« Reply #11 on: August 07, 2020, 12:22:30 PM »
I know it is a sacrilegious to say this in MMM forums where people follow the bogleheads philosophy of investing.

But here it goes...
MSCI Emerging markets index is way too broad for me :-(

It is way to heavily weighted in favor of China. I don't like China for a several reasons, but the standout reason is their demographic headwind. They will get old before they get rich!!

I am not super hopeful on the overall EM doing that great in the next 30 years or so when it is weighed down so heavily by China!!

Now if there was something (or a combination of things) that focuses on SE Asia + India then we would be good to go. :-)...

EMXC is an ETF index that tracks EMs minus China. It does include South Korea, which most would classify as developed.

I'd be interested to see a demographics-based index, and I even contemplated rolling my own with various country-wide indices, but I doubt that I'd stay up top of it.

Buffaloski Boris

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Re: Emerging Markets.. both return-enhancing and risk-reducing
« Reply #12 on: August 07, 2020, 12:51:11 PM »
I know it is a sacrilegious to say this in MMM forums where people follow the bogleheads philosophy of investing.

But here it goes...
MSCI Emerging markets index is way too broad for me :-(

It is way to heavily weighted in favor of China. I don't like China for a several reasons, but the standout reason is their demographic headwind. They will get old before they get rich!!

I am not super hopeful on the overall EM doing that great in the next 30 years or so when it is weighed down so heavily by China!!

Now if there was something (or a combination of things) that focuses on SE Asia + India then we would be good to go. :-)...

EMXC is an ETF index that tracks EMs minus China. It does include South Korea, which most would classify as developed.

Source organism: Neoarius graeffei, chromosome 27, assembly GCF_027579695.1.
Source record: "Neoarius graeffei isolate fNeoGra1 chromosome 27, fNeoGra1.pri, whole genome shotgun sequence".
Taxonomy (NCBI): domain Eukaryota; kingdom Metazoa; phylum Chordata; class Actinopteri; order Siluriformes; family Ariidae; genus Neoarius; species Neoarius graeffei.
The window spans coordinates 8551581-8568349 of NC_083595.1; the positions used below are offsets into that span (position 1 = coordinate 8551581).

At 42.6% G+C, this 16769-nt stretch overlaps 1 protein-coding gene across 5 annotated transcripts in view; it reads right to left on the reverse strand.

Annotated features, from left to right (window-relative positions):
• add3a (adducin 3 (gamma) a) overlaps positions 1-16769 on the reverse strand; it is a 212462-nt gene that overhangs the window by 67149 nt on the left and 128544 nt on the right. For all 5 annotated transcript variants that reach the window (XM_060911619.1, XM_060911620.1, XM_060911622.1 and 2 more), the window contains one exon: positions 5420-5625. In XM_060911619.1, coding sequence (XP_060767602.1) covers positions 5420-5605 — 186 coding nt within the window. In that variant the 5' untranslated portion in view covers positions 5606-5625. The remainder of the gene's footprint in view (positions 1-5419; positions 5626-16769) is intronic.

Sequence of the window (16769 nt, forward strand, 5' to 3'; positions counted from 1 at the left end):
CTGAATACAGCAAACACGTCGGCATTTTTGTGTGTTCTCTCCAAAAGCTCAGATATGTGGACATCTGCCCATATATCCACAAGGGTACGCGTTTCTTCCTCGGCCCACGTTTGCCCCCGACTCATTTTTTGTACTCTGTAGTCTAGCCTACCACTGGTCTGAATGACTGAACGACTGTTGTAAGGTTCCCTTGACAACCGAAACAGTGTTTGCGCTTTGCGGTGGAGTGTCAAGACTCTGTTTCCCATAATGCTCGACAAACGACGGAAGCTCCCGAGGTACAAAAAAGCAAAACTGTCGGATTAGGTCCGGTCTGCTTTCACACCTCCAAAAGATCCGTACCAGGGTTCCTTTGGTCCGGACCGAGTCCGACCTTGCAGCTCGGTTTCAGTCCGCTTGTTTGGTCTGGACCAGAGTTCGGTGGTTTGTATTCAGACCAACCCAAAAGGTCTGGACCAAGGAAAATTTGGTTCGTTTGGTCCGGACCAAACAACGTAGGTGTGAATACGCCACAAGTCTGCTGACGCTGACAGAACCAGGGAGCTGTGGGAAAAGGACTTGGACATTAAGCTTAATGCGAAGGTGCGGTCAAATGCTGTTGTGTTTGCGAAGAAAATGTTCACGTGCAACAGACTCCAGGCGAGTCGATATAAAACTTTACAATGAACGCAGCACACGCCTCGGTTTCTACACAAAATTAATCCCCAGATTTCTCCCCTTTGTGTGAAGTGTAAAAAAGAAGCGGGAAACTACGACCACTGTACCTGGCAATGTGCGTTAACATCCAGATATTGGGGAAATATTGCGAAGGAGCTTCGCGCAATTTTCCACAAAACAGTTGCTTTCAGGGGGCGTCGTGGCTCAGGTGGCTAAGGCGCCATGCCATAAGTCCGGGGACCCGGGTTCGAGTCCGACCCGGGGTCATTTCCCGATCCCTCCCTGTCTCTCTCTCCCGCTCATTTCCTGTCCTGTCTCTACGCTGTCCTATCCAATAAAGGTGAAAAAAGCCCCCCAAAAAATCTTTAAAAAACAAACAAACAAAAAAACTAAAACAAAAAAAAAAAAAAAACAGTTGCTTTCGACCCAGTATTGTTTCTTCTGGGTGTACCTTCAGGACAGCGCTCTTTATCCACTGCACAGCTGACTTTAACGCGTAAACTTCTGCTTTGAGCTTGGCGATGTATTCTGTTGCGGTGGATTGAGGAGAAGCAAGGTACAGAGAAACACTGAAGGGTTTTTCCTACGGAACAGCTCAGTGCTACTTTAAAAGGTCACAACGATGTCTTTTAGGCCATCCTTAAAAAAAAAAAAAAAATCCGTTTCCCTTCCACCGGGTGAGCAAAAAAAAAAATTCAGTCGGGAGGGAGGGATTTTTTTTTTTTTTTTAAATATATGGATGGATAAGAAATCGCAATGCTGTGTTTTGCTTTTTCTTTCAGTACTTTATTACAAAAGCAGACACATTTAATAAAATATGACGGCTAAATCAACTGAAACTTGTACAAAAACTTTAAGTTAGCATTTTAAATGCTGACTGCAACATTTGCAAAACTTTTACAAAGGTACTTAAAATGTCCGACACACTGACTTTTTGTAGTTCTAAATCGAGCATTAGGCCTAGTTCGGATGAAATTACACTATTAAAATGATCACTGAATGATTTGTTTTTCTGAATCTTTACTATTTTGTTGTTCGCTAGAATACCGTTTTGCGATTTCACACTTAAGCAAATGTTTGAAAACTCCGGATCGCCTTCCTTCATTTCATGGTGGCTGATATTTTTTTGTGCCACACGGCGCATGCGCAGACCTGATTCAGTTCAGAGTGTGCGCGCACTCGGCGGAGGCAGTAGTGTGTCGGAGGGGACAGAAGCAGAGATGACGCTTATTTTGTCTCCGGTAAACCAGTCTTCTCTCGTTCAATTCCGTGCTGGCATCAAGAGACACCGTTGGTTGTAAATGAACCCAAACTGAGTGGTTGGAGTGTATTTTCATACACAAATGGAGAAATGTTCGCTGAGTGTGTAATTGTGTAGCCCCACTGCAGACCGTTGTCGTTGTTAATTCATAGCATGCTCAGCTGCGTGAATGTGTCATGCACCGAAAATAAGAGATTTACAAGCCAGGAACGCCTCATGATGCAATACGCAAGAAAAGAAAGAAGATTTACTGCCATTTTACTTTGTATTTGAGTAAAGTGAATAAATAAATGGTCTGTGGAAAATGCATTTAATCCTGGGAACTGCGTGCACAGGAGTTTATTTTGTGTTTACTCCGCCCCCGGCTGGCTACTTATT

I'd be interested to see a demographics-based index, and I even contemplated rolling my own with various country-wide indices, but I doubt that I'd stay up top of it.

Another really good post. I wasnít aware of EMXC.

Curious as to why and what youíre looking at when you talk about a demographics based index?

Ichabod

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Re: Emerging Markets.. both return-enhancing and risk-reducing
« Reply #13 on: August 07, 2020, 01:46:57 PM »
Curious as to why and what youíre looking at when you talk about a demographics based index?
If I had to create one on the fly, I'd do it like this. Global median age is about 30. I'd invest in any EMs or DMs with a median age of 30 or younger. I'd avoid frontier markets. I'd still use market-weighting for all countries that are included.

I think a high worker-to-retiree ratio will lead to faster economic growth. I worry about the difficulties of maintaining economic dynamism and the welfare state in countries with shrinking populations. Japan is starting to face some of these difficulties.

Of course, there are multiple factors. And I could be mistaking causation for correlation. And automation and AI could sweep in and change the dynamics. Another reason I didn't go forward with the strategy. :)

Buffaloski Boris

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Re: Emerging Markets.. both return-enhancing and risk-reducing
« Reply #14 on: August 07, 2020, 03:42:46 PM »
Curious as to why and what youíre looking at when you talk about a demographics based index?
If I had to create one on the fly, I'd do it like this. Global median age is about 30. I'd invest in any EMs or DMs with a median age of 30 or younger. I'd avoid frontier markets. I'd still use market-weighting for all countries that are included.